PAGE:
Breast Screening

Mammograms after surgery for breast cancer

After surgery for breast cancer women have regular check-ups with their consultants, more frequently in the first year or two than later. Check-ups often include a physical examination; mammograms are usually done no more often than once a year. Check-ups continue for at least five years (see Healthtalk - Breast Cancer website), after which time women will be invited to rejoin the NHS Breast Screening Programme.

Many women we spoke with discussed the check-ups they'd had after surgery. Some had initially gone for check-ups every three months for a year, and then every six months. These appointments were then reduced to once a year. One woman, who was still having chemotherapy, didn't know how often her post-operation check-ups would be or what they'd involve.

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Many women had mixed feelings about having mammograms after surgery. Several said they felt anxious in case more cancer was found, yet reassured when they were told that there were no problems.

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One woman said she felt anxious and vulnerable before going for annual mammograms. She had these in the United States, where she had family, contacts in the medical field and more trust in the medical system.

Some women found follow-up appointments reassuring because they would be examined by a doctor. One felt more reassured seeing an experienced consultant who checked her thoroughly compared to someone more junior. Some women found mammograms after breast cancer surgery less painful, but others found them more uncomfortable. One felt that a year was too long to wait between mammograms.

Waiting for the post-operation mammogram results worried several women. One noted that some consultants at the hospital she attended gave mammogram results to women on the day they'd had the x-ray, while others didn't. She felt that results should be available on the same day as the mammogram and that women shouldn't have to chase them up.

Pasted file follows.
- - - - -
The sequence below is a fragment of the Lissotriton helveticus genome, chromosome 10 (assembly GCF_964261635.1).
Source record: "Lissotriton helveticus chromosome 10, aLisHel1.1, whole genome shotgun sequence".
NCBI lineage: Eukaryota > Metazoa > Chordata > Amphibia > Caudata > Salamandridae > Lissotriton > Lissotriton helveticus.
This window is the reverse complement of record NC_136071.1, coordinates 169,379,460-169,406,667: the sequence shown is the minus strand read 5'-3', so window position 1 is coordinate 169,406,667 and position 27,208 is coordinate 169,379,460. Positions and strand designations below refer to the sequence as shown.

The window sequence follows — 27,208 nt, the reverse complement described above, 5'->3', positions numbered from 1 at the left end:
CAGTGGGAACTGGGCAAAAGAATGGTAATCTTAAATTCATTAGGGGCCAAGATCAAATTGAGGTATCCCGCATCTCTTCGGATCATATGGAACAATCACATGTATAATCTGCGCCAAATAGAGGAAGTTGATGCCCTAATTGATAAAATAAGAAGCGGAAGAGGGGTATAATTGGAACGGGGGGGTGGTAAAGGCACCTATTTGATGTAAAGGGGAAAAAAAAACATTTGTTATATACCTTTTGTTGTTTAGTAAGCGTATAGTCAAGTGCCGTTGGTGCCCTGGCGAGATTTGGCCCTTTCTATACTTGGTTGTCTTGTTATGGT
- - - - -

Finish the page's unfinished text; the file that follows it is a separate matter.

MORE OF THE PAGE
One woman had mammograms done privately because she found waiting for the results so worrying. She also wanted to see the same consultant every time she went for her check-ups, and found that this often didn't happen in the NHS. The longer she survived after having her treatment, the more anxious she felt before a mammogram.

Most women had had no further problems with their breasts. However, one woman said that the first mammogram after her surgery made her anxious because it showed micro-calcifications. These turned out to be harmless and, after that, going for mammograms no longer bothered her. Another woman worried when she had to have a biopsy because of a possible problem on her mastectomy scar. She became very anxious when having to wait a long time for the results, which were inconclusive. She then had an ultrasound scan, which showed that there were no problems. Another was worried by aches and pains and had bone scans to rule out the possibility of secondary bone cancer.

Some women said that, after several years of annual mammograms following their treatment, these were reduced to every two years. By this stage some of these women no longer felt anxious before going for mammograms. Another, who'd had mammograms on the NHS and privately, was considering in which sector she would have her next mammogram.

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When they learnt that their mammogram results were normal, women felt relief. Many were grateful for the NHS resources that went into their treatment and post-operation check-ups.

Last reviewed March 2016.

Last updated November 2010.

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